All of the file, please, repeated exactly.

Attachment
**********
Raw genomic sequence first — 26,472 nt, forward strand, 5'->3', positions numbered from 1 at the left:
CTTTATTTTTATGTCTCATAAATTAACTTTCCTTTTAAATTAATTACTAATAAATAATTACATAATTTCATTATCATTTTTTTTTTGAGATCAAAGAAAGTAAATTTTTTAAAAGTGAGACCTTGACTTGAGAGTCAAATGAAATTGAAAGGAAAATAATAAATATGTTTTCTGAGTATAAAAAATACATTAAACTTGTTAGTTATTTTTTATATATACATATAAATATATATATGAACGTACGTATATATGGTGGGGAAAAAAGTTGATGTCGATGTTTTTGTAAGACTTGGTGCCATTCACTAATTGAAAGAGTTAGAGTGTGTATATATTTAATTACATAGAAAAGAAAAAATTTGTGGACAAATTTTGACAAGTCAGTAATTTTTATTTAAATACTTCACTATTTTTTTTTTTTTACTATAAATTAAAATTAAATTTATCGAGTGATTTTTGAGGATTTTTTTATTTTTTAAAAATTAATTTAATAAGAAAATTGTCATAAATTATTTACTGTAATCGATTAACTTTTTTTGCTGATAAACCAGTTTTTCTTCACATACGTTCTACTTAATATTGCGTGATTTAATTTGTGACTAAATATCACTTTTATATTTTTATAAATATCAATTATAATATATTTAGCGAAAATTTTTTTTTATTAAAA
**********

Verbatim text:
Raw genomic sequence first — 26,472 nt, forward strand, 5'->3', positions numbered from 1 at the left:
CTTTATTTTTATGTCTCATAAATTAACTTTCCTTTTAAATTAATTACTAATAAATAATTACATAATTTCATTATCATTTTTTTTTTGAGATCAAAGAAAGTAAATTTTTTAAAAGTGAGACCTTGACTTGAGAGTCAAATGAAATTGAAAGGAAAATAATAAATATGTTTTCTGAGTATAAAAAATACATTAAACTTGTTAGTTATTTTTTATATATACATATAAATATATATATGAACGTACGTATATATGGTGGGGAAAAAAGTTGATGTCGATGTTTTTGTAAGACTTGGTGCCATTCACTAATTGAAAGAGTTAGAGTGTGTATATATTTAATTACATAGAAAAGAAAAAATTTGTGGACAAATTTTGACAAGTCAGTAATTTTTATTTAAATACTTCACTATTTTTTTTTTTTTACTATAAATTAAAATTAAATTTATCGAGTGATTTTTGAGGATTTTTTTATTTTTTAAAAATTAATTTAATAAGAAAATTGTCATAAATTATTTACTGTAATCGATTAACTTTTTTTGCTGATAAACCAGTTTTTCTTCACATACGTTCTACTTAATATTGCGTGATTTAATTTGTGACTAAATATCACTTTTATATTTTTATAAATATCAATTATAATATATTTAGCGAAAATTTTTTTTTATTAAAA